I first learnt how to make a map at the age of about eight, when our teacher showed us how to pace out the length and breadth of the school playground and draw it on paper. Such power! To see things as if from above, and to make different sorts of marks on the paper to show trees, and rivers, and walls and buildings… I went home that day and immediately started on a map of the house and garden. It must have been about then, or only a little later, that I read Treasure Island for the first time, and realised that you could make maps of places that didn’t actually exist, and show where treasure was buried. It was intoxicating.

I begged for an atlas for Christmas, and was given the smallest one available, which at least had the merit of being pocketable, so I could carry it about. I’ve still got it. I brooded over that atlas for hours, planning journeys of exploration to the emptiest places I could find, and gradually came to discover that the physical maps were in fact more interesting than the political ones, because they showed mountains and deserts and the depth of the oceans and so on. I marvelled at the immense size of Greenland: only much later did I grasp that that immensity was an effect of Mercator’s projection. I had no idea what Mercator’s projection was, though; for a long time I just liked the sound of the words.

The first few things that I wrote (apart from the inevitable teenage poems) were set in the real world, or the one that we fondly imagine to be real. I didn’t need to make new maps, because there were plenty of maps of London already, and I had a stack of them on the desk or pinned to the wall as I wrote: reproductions of old Ordnance Survey ones in particular, which showed every single building in Clerkenwell or Stepney, and where the docks were, and the shortest route from Limehouse to Bloomsbury.

They were invaluable, precisely because they were real. If you stood on this corner and looked that way you could see St Botolph’s Church. In Wapping there was a sinister place called the Animal Charcoal Works: surely I could set a scene there. If the year happened to be 1878, and you happened to be strolling along the new Embankment, you might see Cleopatra’s Needle, just arrived from Egypt, in the course of being erected. In the interests of plausibility, I was a meticulous realist.

But when it came to the map of an imaginary place like Razkavia, for which there were no maps available, not even in the great geographical emporium Stanfords of Covent Garden, there was nothing to do but make one up. So I happily sat down with my pens and coloured pencils and set to work. I wanted it to show the city in detail, with the University, the Botanical Gardens, the Rock of Eschtenburg, the funicular railway, the Café Florestan, all that sort of thing; and the old crooked streets; and I wanted to show where it was in relation to (as I say) Bohemia, Prussia and so on; and I wanted to show a few other features of Razkavia, such as the Falkenstein Mountains, where they mined nickel (of great interest to the military authorities of the neighbouring great powers), and the fashionable spa town of Andersbad, where they’d paid Johann Strauss to compose and perform an Andersbad Waltz, which was unfortunately not one of his best, and the wild forest of the Ritterwald. And so on…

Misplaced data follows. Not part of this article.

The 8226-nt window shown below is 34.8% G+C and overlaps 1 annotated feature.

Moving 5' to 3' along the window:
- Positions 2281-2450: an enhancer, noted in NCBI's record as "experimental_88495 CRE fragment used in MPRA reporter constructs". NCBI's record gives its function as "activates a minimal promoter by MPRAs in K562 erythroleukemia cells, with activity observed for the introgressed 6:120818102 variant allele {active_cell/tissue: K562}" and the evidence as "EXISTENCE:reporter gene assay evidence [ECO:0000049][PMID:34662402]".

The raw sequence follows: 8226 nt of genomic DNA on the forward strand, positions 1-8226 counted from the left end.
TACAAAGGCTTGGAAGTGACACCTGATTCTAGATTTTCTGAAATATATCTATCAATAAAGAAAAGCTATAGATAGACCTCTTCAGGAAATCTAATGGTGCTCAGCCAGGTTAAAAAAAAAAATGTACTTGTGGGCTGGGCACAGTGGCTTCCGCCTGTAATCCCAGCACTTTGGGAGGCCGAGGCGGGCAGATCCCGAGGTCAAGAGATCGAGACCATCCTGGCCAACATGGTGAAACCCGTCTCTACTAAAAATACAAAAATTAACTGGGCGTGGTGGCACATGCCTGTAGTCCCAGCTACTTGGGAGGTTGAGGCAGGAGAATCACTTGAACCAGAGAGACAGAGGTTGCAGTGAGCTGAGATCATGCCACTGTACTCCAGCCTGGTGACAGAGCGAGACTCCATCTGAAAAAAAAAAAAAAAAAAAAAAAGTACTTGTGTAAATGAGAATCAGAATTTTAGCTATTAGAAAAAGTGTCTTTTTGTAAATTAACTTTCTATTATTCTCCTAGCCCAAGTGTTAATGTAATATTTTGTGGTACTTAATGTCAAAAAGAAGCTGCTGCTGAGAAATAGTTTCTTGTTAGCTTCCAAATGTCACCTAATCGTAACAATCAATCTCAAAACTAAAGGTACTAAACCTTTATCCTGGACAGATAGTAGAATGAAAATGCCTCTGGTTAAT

I had a vast amount of fun drawing this map. Drawing is infinitely preferable, as an occupation, to writing. Writing is a matter of sullen toil. Drawing is pure joy. Drawing a map to go with a story is messing around, with the added fun of colouring in. Unfortunately the map I drew didn’t pass muster: the publisher raised an elegant eyebrow, pursed her lips and tapped her fingers on the fine 18th century desk before pushing my piece of paper away with a silver pencil. “Yes, well, we’ll have to get this done properly,” she said. So it was.

Sandi Toksvig: ‘Look up from your mobile phone – you don’t need to go far to see great marvels’

One of my favourite maps – although, sadly, only copies now exist – was made in Ebstorf in northern Germany, sometime in the 13th century. It’s massive: 11ft 6in (3.5 m) square, a giant bedspread of a thing. The largest of all the medieval charts, it was made from 30 pieces of goat skin sewn together. A mappa mundi, a glorious piece of idealised art attempting to record what was then known of and in the world. It was found, by chance, in 1830 in a convent storeroom, and it’s a marvellous visual encyclopedia, rich in detail and beauty – a map of lands and stories.